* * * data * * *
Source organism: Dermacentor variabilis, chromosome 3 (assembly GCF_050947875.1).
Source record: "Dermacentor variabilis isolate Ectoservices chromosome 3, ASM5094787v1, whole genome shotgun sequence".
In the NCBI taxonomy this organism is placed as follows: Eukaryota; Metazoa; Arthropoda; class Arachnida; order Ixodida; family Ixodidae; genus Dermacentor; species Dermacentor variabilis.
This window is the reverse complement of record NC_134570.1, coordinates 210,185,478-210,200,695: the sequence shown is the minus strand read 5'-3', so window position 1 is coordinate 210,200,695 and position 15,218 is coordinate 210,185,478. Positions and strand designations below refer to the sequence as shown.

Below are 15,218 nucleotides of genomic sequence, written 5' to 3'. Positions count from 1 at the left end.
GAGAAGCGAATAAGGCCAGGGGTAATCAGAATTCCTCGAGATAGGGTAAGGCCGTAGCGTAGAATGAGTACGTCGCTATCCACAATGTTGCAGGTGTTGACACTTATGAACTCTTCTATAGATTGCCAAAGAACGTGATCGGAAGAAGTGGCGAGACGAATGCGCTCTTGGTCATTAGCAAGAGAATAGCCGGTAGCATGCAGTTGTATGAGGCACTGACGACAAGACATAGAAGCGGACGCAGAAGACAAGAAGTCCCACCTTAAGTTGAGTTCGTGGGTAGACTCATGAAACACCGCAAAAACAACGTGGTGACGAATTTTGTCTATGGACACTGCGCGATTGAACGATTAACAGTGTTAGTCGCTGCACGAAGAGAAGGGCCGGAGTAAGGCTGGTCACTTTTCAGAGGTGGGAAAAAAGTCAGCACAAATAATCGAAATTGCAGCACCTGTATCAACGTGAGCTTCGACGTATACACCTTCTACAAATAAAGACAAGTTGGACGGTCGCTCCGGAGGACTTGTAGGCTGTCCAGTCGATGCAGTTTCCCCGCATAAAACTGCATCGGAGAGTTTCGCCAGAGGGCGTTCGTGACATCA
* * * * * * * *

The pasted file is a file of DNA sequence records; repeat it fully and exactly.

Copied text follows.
Source organism: Dermacentor variabilis, chromosome 3 (assembly GCF_050947875.1).
Source record: "Dermacentor variabilis isolate Ectoservices chromosome 3, ASM5094787v1, whole genome shotgun sequence".
In the NCBI taxonomy this organism is placed as follows: Eukaryota; Metazoa; Arthropoda; class Arachnida; order Ixodida; family Ixodidae; genus Dermacentor; species Dermacentor variabilis.
This window is the reverse complement of record NC_134570.1, coordinates 210,185,478-210,200,695: the sequence shown is the minus strand read 5'-3', so window position 1 is coordinate 210,200,695 and position 15,218 is coordinate 210,185,478. Positions and strand designations below refer to the sequence as shown.

Below are 15,218 nucleotides of genomic sequence, written 5' to 3'. Positions count from 1 at the left end.
GAGAAGCGAATAAGGCCAGGGGTAATCAGAATTCCTCGAGATAGGGTAAGGCCGTAGCGTAGAATGAGTACGTCGCTATCCACAATGTTGCAGGTGTTGACACTTATGAACTCTTCTATAGATTGCCAAAGAACGTGATCGGAAGAAGTGGCGAGACGAATGCGCTCTTGGTCATTAGCAAGAGAATAGCCGGTAGCATGCAGTTGTATGAGGCACTGACGACAAGACATAGAAGCGGACGCAGAAGACAAGAAGTCCCACCTTAAGTTGAGTTCGTGGGTAGACTCATGAAACACCGCAAAAACAACGTGGTGACGAATTTTGTCTATGGACACTGCGCGATTGAACGATTAACAGTGTTAGTCGCTGCACGAAGAGAAGGGCCGGAGTAAGGCTGGTCACTTTTCAGAGGTGGGAAAAAAGTCAGCACAAATAATCGAAATTGCAGCACCTGTATCAACGTGAGCTTCGACGTATACACCTTCTACAAATAAAGACAAGTTGGACGGTCGCTCCGGAGGACTTGTAGGCTGTCCAGTCGATGCAGTTTCCCCGCATAAAACTGCATCGGAGAGTTTCGCCAGAGGGCGTTCGTGACATCA